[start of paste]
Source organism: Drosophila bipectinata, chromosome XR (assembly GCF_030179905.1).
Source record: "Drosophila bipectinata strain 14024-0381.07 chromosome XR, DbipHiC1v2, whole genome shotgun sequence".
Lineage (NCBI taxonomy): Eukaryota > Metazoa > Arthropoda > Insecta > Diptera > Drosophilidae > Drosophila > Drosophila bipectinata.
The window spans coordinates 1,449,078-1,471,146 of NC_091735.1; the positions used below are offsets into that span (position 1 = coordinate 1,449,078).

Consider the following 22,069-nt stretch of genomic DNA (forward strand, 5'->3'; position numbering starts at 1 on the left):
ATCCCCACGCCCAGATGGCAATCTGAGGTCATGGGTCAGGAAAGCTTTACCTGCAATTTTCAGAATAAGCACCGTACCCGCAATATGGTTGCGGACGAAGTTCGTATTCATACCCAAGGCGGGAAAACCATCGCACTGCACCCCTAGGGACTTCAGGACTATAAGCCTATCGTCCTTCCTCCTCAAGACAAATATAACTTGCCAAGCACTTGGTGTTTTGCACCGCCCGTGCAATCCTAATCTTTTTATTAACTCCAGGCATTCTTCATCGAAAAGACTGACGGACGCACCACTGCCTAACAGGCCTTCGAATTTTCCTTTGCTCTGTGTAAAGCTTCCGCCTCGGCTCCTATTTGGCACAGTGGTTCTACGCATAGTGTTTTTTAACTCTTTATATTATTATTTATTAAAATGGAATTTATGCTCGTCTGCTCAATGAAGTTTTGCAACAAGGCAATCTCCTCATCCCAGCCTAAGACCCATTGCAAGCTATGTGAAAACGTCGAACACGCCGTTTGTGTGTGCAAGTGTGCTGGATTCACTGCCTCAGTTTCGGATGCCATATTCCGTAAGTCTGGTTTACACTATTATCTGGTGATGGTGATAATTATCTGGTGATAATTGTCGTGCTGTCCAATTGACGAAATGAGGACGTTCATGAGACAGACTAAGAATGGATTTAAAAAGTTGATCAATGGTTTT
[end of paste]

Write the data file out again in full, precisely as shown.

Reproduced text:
Source organism: Drosophila bipectinata, chromosome XR (assembly GCF_030179905.1).
Source record: "Drosophila bipectinata strain 14024-0381.07 chromosome XR, DbipHiC1v2, whole genome shotgun sequence".
Lineage (NCBI taxonomy): Eukaryota > Metazoa > Arthropoda > Insecta > Diptera > Drosophilidae > Drosophila > Drosophila bipectinata.
The window spans coordinates 1,449,078-1,471,146 of NC_091735.1; the positions used below are offsets into that span (position 1 = coordinate 1,449,078).

Consider the following 22,069-nt stretch of genomic DNA (forward strand, 5'->3'; position numbering starts at 1 on the left):
ATCCCCACGCCCAGATGGCAATCTGAGGTCATGGGTCAGGAAAGCTTTACCTGCAATTTTCAGAATAAGCACCGTACCCGCAATATGGTTGCGGACGAAGTTCGTATTCATACCCAAGGCGGGAAAACCATCGCACTGCACCCCTAGGGACTTCAGGACTATAAGCCTATCGTCCTTCCTCCTCAAGACAAATATAACTTGCCAAGCACTTGGTGTTTTGCACCGCCCGTGCAATCCTAATCTTTTTATTAACTCCAGGCATTCTTCATCGAAAAGACTGACGGACGCACCACTGCCTAACAGGCCTTCGAATTTTCCTTTGCTCTGTGTAAAGCTTCCGCCTCGGCTCCTATTTGGCACAGTGGTTCTACGCATAGTGTTTTTTAACTCTTTATATTATTATTTATTAAAATGGAATTTATGCTCGTCTGCTCAATGAAGTTTTGCAACAAGGCAATCTCCTCATCCCAGCCTAAGACCCATTGCAAGCTATGTGAAAACGTCGAACACGCCGTTTGTGTGTGCAAGTGTGCTGGATTCACTGCCTCAGTTTCGGATGCCATATTCCGTAAGTCTGGTTTACACTATTATCTGGTGATGGTGATAATTATCTGGTGATAATTGTCGTGCTGTCCAATTGACGAAATGAGGACGTTCATGAGACAGACTAAGAATGGATTTAAAAAGTTGATCAATGGTTTT